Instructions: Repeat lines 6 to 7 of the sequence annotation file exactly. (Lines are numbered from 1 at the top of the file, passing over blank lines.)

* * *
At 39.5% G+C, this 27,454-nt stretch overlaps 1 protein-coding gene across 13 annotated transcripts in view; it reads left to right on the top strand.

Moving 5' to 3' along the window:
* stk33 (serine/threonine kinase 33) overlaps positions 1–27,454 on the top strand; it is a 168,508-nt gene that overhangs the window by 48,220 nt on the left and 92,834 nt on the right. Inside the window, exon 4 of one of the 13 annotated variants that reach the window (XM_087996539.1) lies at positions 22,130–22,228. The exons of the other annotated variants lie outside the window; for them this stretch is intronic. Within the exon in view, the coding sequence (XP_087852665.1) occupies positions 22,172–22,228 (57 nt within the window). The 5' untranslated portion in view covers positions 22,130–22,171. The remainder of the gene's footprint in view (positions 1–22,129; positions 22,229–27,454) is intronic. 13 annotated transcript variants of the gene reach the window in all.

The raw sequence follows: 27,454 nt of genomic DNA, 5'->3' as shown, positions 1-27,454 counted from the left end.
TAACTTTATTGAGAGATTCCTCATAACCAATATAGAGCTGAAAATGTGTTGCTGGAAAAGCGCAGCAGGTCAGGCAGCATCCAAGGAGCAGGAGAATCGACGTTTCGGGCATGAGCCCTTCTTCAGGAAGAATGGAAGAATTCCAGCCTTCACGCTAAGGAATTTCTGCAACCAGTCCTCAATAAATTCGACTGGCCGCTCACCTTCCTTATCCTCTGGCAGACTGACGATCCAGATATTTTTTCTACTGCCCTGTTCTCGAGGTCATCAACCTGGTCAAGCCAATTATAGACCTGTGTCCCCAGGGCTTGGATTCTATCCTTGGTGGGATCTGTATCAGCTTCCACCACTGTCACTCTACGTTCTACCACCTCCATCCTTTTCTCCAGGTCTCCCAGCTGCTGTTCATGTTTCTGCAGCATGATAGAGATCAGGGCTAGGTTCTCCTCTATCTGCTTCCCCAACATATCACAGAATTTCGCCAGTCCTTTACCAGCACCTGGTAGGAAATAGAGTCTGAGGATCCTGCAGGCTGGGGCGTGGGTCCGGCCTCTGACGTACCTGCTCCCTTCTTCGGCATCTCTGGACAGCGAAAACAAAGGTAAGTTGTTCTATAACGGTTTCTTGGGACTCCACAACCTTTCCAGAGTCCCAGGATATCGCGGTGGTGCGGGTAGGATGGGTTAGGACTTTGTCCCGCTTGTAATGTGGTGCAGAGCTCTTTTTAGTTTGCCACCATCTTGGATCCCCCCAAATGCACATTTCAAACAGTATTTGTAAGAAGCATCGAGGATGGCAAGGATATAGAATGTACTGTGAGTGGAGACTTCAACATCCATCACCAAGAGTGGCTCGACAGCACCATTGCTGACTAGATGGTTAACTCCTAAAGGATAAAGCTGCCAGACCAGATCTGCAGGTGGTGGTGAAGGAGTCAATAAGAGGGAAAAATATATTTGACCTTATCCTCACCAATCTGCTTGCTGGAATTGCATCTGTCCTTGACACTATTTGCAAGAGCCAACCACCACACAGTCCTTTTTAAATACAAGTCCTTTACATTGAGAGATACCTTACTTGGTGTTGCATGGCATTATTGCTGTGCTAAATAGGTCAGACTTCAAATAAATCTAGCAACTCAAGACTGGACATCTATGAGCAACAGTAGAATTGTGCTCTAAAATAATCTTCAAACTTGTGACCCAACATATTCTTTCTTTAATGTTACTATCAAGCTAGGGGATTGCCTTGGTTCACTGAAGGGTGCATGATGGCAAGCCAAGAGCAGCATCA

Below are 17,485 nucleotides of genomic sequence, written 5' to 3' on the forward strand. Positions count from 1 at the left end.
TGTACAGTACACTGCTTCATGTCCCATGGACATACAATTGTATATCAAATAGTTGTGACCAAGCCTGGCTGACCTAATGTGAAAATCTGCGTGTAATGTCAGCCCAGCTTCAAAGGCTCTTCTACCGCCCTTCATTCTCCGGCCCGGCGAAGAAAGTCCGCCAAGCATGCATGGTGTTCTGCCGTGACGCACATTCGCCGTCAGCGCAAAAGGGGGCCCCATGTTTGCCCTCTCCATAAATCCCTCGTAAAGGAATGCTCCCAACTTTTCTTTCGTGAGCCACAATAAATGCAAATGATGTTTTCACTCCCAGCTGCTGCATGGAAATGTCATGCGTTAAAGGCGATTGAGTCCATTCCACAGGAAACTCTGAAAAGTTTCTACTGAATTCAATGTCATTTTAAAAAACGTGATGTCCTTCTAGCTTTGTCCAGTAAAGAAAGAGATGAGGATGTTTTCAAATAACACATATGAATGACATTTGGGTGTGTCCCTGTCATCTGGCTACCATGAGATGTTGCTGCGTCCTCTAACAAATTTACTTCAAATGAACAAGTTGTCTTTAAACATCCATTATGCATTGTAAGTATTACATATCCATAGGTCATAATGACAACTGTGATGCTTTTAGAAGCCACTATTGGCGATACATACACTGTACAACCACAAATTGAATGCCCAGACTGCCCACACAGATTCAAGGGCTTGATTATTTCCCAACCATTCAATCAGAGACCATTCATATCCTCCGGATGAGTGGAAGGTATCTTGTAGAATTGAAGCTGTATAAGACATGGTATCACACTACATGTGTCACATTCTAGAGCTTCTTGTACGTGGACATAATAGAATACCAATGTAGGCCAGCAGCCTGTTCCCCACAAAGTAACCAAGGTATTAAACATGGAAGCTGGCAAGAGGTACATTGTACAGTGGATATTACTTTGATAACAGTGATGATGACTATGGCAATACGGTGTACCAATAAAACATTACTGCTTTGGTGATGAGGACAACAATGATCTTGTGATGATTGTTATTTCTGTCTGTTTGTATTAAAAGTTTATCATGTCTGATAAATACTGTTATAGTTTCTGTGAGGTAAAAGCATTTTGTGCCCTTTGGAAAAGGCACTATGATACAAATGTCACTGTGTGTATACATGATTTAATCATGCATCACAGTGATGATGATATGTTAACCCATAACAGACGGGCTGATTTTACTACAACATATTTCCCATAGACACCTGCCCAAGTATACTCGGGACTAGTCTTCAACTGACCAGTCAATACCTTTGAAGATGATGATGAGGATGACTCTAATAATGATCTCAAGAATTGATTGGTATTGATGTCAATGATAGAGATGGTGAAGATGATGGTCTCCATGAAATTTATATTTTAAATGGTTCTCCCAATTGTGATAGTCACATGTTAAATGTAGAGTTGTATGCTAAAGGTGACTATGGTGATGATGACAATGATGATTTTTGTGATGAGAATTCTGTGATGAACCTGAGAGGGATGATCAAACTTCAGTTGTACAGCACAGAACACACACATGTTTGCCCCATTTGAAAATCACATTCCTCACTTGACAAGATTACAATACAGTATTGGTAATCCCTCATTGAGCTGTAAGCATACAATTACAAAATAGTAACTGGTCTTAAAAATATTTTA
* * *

Below are 17,485 nucleotides of genomic sequence, written 5' to 3' on the forward strand. Positions count from 1 at the left end.
TGTACAGTACACTGCTTCATGTCCCATGGACATACAATTGTATATCAAATAGTTGTGACCAAGCCTGGCTGACCTAATGTGAAAATCTGCGTGTAATGTCAGCCCAGCTTCAAAGGCTCTTCTACCGCCCTTCATTCTCCGGCCCGGCGAAGAAAGTCCGCCAAGCATGCATGGTGTTCTGCCGTGACGCACATTCGCCGTCAGCGCAAAAGGGGGCCCCATGTTTGCCCTCTCCATAAATCCCTCGTAAAGGAATGCTCCCAACTTTTCTTTCGTGAGCCACAATAAATGCAAATGATGTTTTCACTCCCAGCTGCTGCATGGAAATGTCATGCGTTAAAGGCGATTGAGTCCATTCCACAGGAAACTCTGAAAAGTTTCTACTGAATTCAATGTCATTTTAAAAAACGTGATGTCCTTCTAGCTTTGTCCAGTAAAGAAAGAGATGAGGATGTTTTCAAATAACACATATGAATGACATTTGGGTGTGTCCCTGTCATCTGGCTACCATGAGATGTTGCTGCGTCCTCTAACAAATTTACTTCAAATGAACAAGTTGTCTTTAAACATCCATTATGCATTGTAAGTATTACATATCCATAGGTCATAATGACAACTGTGATGCTTTTAGAAGCCACTATTGGCGATACATACACTGTACAACCACAAATTGAATGCCCAGACTGCCCACACAGATTCAAGGGCTTGATTATTTCCCAACCATTCAATCAGAGACCATTCATATCCTCCGGATGAGTGGAAGGTATCTTGTAGAATTGAAGCTGTATAAGACATGGTATCACACTACATGTGTCACATTCTAGAGCTTCTTGTACGTGGACATAATAGAATACCAATGTAGGCCAGCAGCCTGTTCCCCACAAAGTAACCAAGGTATTAAACATGGAAGCTGGCAAGAGGTACATTGTACAGTGGATATTACTTTGATAACAGTGATGATGACTATGGCAATACGGTGTACCAATAAAACATTACTGCTTTGGTGATGAGGACAACAATGATCTTGTGATGATTGTTATTTCTGTCTGTTTGTATTAAAAGTTTATCATGTCTGATAAATACTGTTATAGTTTCTGTGAGGTAAAAGCATTTTGTGCCCTTTGGAAAAGGCACTATGATACAAATGTCACTGTGTGTATACATGATTTAATCATGCATCACAGTGATGATGATATGTTAACCCATAACAGACGGGCTGATTTTACTACAACATATTTCCCATAGACACCTGCCCAAGTATACTCGGGACTAGTCTTCAACTGACCAGTCAATACCTTTGAAGATGATGATGAGGATGACTCTAATAATGATCTCAAGAATTGATTGGTATTGATGTCAATGATAGAGATGGTGAAGATGATGGTCTCCATGAAATTTATATTTTAAATGGTTCTCCCAATTGTGATAGTCACATGTTAAATGTAGAGTTGTATGCTAAAGGTGACTATGGTGATGATGACAATGATGATTTTTGTGATGAGAATTCTGTGATGAACCTGAGAGGGATGATCAAACTTCAGTTGTACAGCACAGAACACACACATGTTTGCCCCATTTGAAAATCACATTCCTCACTTGACAAGATTACAATACAGTATTGGTAATCCCTCATTGAGCTGTAAGCATACAATTACAAAATAGTAACTGGTCTTAAAAATATTTTA